A Georgia state court judge Friday tossed a lawsuit challenging the legitimacy of a newly incorporated city in suburban Atlanta, ruling that a provision of the cityhood referendum allowing it to create a special tax district wasn't a violation of the state constitution.

  • April 22, 2024

    Congress Can Enact Corp. Transparency, Orgs Tell 11th Circ.

    Congress is empowered to require American companies to report their beneficial owners to the federal government because there is ample evidence they've previously been used to fund hostile foreign actors, evade sanctions and traffic drugs, two think tanks told the Eleventh Circuit in an amici brief.

  • April 22, 2024

    Opioid Marketer Completes $1.5M Damages Settlement With Del.

    Delaware's chancellor signed off Monday on a $1.5 million payment to the state by a company that helped Purdue Pharmaceuticals market its opioid products, the latest step in a $358 million, 50-state damages settlement reached with Publicis Health LLC.

  • April 22, 2024

    GM, Others Sued For Sharing Driver Data With Insurers

    Two New Jersey drivers say they saw increases in their insurance premiums after General Motors and its OnStar unit allegedly used apps installed in their vehicles to illegally share driver data with consumer reporting agencies and insurance carriers without their consent.

  • April 22, 2024

    As DA Aims High, Trump Defense Gets 'Down And Dirty'

    Donald Trump lifted the curtain Monday on his strategy to win over jurors in his New York criminal hush-money trial, as a lawyer for the former president hammered the state's "liar" star witness and rejected the prosecution's quixotic framing of the case, experts observed.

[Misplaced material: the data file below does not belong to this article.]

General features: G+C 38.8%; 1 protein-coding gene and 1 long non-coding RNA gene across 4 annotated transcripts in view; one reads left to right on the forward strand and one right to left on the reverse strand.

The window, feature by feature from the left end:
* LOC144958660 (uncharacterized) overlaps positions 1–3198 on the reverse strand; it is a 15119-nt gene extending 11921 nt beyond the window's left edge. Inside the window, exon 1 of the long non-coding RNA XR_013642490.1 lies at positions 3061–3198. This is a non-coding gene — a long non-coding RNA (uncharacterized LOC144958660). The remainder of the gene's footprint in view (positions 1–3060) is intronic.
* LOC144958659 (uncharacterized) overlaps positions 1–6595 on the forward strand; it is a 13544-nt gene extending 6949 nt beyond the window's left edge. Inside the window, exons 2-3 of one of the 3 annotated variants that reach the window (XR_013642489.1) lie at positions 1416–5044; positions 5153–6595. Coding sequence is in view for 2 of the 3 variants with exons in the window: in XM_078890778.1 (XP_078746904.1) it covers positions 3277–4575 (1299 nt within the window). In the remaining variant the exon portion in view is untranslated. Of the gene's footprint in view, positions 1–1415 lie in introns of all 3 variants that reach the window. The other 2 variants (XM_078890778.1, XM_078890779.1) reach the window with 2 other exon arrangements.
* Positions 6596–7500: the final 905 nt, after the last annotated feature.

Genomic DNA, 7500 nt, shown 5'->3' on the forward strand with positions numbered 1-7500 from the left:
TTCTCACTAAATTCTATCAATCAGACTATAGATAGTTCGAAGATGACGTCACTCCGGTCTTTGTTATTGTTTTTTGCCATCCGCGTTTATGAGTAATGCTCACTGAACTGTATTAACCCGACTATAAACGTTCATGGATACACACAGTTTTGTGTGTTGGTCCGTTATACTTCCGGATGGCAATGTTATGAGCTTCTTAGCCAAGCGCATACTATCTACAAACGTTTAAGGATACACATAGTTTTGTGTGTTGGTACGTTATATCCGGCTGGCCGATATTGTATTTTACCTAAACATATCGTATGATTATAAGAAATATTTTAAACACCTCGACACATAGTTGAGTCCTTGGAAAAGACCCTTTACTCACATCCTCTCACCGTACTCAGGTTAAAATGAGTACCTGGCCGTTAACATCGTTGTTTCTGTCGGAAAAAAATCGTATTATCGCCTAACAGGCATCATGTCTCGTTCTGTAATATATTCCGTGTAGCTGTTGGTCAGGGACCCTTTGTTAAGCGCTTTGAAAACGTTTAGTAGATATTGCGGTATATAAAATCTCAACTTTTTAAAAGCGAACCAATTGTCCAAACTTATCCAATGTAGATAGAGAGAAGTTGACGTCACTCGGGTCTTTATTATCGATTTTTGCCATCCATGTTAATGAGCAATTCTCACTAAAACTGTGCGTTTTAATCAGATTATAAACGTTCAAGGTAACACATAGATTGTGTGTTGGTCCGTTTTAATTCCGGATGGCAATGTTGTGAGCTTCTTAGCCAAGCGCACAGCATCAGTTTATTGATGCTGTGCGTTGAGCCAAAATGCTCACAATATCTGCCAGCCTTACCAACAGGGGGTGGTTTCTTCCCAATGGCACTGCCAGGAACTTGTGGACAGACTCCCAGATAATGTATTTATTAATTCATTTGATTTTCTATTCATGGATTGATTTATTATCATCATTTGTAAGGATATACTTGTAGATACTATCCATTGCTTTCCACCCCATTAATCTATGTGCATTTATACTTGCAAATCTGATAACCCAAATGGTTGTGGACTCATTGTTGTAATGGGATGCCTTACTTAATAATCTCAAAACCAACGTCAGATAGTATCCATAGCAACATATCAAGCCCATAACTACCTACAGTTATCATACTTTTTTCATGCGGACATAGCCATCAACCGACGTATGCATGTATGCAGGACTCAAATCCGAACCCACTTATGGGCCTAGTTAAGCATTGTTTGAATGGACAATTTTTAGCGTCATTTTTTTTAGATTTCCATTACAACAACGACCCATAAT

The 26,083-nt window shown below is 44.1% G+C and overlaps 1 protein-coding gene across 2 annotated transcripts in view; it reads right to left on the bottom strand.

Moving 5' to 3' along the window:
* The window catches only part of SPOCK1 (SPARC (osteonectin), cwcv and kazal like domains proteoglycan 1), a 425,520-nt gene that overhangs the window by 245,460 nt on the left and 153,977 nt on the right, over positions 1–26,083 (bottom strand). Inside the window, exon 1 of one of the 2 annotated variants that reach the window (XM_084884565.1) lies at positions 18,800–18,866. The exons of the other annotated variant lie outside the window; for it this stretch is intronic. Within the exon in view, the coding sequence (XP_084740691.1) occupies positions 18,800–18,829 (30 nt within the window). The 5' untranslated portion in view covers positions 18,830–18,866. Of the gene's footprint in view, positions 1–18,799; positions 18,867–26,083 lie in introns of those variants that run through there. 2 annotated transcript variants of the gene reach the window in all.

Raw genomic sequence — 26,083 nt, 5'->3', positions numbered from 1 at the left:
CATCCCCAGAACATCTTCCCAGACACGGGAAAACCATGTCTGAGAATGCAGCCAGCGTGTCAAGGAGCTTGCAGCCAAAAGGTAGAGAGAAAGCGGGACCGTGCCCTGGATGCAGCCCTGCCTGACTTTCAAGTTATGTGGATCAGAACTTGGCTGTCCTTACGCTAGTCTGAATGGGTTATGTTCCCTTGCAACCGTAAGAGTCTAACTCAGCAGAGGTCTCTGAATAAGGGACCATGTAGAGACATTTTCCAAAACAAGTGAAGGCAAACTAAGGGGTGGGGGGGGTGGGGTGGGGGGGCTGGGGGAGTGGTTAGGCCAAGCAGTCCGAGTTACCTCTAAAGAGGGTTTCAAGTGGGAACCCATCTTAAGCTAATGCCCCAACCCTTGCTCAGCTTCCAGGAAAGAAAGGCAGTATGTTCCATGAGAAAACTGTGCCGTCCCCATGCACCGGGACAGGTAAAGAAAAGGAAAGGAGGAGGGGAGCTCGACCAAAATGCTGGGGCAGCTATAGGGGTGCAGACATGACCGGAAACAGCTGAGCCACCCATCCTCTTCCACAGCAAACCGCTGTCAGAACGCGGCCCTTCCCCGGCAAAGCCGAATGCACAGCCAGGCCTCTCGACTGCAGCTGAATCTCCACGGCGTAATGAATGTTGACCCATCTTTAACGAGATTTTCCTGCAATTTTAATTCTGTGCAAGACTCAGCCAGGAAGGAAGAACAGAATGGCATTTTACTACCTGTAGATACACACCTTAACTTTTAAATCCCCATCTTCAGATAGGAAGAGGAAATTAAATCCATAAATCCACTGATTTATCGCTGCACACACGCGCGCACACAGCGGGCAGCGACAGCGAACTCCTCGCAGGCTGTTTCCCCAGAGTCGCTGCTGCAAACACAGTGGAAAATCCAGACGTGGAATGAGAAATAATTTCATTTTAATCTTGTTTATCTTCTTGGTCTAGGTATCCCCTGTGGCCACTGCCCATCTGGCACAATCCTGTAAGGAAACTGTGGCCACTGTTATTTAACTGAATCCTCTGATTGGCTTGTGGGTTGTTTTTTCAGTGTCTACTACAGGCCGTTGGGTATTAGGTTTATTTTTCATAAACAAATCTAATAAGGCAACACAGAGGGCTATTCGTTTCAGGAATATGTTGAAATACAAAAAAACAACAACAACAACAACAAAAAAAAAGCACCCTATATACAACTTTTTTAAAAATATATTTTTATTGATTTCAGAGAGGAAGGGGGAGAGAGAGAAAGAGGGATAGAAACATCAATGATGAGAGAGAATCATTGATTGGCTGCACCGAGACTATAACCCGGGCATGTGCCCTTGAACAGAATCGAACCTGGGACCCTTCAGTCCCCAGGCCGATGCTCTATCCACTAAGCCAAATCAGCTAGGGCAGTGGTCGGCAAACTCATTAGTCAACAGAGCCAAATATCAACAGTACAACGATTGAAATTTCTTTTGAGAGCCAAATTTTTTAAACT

• April 22, 2024

    Cos. Want Ga. Firm Punished For 'Impossible' COVID-19 Suit

    A Georgia law firm should face sanctions for pursuing claims that several ship operators infected a longshoreman with COVID-19 since those claims were "factually impossible" and their sanctions motion was filed on time, the companies told a Georgia federal court.

  • April 22, 2024

    Ga. Pesticide Maker Denies DOL Whistleblower Charges

    A Georgia pesticide maker has denied all wrongdoing after being hit with a U.S. Department of Labor complaint earlier this year that accused the company of firing a whistleblower who complained about her exposure to dangerous chemical fumes.

  • April 22, 2024

    Trump Led Plot To Undermine 2016 Election, NY Jury Told

    A prosecutor told a Manhattan jury on Monday that Donald Trump was the head of a conspiracy to undermine the integrity of the 2016 election through hush-money payments, kicking off the first criminal trial of a former president.

  • April 22, 2024

    Coverage Recap: Day 1 Of Trump's NY Hush Money Trial

    Law360 reporters are providing live updates from the Manhattan criminal courthouse as Donald Trump goes on trial for allegedly falsifying business records related to hush money payments to adult film actress Stormy Daniels ahead of the 2016 election. Here's a full recap from day one.

  • April 19, 2024

    Trump On Verge Of Legal History As Full NY Jury Picked

    Jury selection wrapped up Friday in the hush money trial of Donald Trump, setting the stage for opening statements to begin on Monday after a New York appeals court denied a last-ditch bid by the former president to delay the unprecedented case.

  • April 19, 2024

    Ga. Judges Find No 'Magic Wand' For Voting Rights Suits

    In a series of recent trials challenging Georgia’s election laws, federal judges have shown a reluctance to dictate sweeping changes to state voting protocols, preferring to tinker around the edges while leaving broad policymaking up to legislative officials.

  • April 19, 2024

    AI Health Data Co. Faces Investor Suit Over Accounting Issues